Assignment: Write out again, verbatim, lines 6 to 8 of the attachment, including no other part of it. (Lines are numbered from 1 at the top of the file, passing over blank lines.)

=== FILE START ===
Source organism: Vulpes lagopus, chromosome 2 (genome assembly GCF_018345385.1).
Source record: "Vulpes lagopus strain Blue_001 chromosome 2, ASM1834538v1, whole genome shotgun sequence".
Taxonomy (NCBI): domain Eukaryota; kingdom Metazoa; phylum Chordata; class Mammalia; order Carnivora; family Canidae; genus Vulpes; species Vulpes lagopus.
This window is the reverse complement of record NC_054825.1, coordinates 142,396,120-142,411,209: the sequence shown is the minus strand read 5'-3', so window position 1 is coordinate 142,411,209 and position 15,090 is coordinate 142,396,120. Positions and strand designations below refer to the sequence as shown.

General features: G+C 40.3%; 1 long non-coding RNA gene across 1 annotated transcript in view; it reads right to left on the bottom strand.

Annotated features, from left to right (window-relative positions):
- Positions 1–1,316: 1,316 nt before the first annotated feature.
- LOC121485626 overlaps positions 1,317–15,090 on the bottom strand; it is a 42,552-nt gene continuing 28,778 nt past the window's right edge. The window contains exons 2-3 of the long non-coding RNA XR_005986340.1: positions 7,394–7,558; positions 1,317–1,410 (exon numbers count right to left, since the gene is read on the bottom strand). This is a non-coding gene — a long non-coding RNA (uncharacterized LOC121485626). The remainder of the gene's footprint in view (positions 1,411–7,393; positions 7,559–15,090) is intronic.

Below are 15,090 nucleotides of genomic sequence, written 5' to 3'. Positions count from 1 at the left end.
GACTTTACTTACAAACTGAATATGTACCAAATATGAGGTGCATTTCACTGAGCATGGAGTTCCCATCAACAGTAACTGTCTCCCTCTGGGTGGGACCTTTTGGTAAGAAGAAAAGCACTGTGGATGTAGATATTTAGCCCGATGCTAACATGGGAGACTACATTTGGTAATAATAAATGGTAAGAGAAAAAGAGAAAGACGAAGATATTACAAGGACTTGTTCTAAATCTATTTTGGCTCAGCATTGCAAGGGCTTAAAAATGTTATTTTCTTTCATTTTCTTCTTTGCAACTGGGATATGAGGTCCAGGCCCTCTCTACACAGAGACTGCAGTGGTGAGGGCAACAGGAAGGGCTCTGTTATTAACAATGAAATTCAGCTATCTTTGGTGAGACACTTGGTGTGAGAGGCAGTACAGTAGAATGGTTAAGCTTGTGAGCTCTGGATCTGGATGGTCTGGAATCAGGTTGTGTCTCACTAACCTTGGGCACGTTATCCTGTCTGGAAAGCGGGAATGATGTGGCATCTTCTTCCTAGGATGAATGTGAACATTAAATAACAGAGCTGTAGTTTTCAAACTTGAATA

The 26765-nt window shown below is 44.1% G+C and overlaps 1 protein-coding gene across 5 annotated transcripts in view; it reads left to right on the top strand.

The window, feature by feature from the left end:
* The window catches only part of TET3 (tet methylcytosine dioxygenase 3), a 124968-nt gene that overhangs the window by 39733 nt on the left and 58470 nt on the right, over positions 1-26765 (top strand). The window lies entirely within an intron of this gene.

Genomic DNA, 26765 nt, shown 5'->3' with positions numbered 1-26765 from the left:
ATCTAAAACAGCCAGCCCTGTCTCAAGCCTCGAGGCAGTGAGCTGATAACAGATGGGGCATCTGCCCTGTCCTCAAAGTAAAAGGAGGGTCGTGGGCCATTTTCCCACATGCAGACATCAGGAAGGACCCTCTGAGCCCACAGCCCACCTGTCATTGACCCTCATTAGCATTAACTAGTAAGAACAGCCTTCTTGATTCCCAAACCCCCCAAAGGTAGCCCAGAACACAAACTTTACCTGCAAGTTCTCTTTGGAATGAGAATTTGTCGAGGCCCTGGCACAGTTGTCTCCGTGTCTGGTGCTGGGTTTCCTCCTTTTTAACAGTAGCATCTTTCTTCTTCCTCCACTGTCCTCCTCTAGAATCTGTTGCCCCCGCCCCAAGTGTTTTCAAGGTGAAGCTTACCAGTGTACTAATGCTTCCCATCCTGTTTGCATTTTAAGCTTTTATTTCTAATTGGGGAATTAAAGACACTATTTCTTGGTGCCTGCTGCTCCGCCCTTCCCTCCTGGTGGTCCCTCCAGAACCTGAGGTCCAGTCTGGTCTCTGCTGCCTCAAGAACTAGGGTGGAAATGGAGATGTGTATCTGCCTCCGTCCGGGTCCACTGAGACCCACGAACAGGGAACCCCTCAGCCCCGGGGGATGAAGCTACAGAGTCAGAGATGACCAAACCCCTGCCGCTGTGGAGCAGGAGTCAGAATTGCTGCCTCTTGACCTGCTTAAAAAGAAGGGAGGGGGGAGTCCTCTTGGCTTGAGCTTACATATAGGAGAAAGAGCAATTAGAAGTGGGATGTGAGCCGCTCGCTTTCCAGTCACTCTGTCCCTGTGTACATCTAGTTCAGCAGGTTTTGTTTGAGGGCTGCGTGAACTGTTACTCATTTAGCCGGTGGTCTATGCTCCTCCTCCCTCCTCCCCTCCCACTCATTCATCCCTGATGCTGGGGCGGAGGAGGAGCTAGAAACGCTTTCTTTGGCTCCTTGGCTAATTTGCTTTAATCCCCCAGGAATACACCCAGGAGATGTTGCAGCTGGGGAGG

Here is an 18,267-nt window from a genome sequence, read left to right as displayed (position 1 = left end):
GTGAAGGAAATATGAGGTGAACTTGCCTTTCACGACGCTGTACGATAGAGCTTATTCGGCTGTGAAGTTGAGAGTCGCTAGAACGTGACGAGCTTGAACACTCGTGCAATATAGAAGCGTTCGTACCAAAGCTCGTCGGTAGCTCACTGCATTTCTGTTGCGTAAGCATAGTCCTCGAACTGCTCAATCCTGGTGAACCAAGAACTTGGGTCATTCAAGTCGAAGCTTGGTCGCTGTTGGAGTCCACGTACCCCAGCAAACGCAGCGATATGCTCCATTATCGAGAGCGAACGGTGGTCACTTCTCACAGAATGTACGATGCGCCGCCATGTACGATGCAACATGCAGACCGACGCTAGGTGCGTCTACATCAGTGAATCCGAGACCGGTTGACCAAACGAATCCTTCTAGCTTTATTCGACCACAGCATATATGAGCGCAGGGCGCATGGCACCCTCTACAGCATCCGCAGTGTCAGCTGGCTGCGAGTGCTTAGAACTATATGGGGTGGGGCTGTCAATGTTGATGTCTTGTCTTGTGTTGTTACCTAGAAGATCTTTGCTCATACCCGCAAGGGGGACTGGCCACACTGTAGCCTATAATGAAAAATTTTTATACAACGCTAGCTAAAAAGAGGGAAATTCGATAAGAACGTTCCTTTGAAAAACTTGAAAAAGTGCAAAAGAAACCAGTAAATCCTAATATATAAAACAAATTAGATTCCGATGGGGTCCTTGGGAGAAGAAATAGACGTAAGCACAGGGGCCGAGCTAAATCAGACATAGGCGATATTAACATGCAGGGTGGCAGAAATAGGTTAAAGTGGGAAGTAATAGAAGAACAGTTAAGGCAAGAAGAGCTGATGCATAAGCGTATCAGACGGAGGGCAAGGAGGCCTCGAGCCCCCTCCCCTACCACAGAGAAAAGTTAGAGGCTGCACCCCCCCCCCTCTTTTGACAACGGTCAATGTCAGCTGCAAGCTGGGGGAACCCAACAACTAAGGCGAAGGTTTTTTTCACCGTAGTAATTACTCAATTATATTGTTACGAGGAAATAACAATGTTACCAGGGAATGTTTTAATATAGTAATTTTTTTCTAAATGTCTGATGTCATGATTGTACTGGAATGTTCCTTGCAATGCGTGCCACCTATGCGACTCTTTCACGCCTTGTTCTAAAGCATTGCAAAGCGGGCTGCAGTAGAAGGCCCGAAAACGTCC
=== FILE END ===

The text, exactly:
Annotated features, from left to right (window-relative positions):
- Positions 1–1,316: 1,316 nt before the first annotated feature.
- LOC121485626 overlaps positions 1,317–15,090 on the bottom strand; it is a 42,552-nt gene continuing 28,778 nt past the window's right edge. The window contains exons 2-3 of the long non-coding RNA XR_005986340.1: positions 7,394–7,558; positions 1,317–1,410 (exon numbers count right to left, since the gene is read on the bottom strand). This is a non-coding gene — a long non-coding RNA (uncharacterized LOC121485626). The remainder of the gene's footprint in view (positions 1,411–7,393; positions 7,559–15,090) is intronic.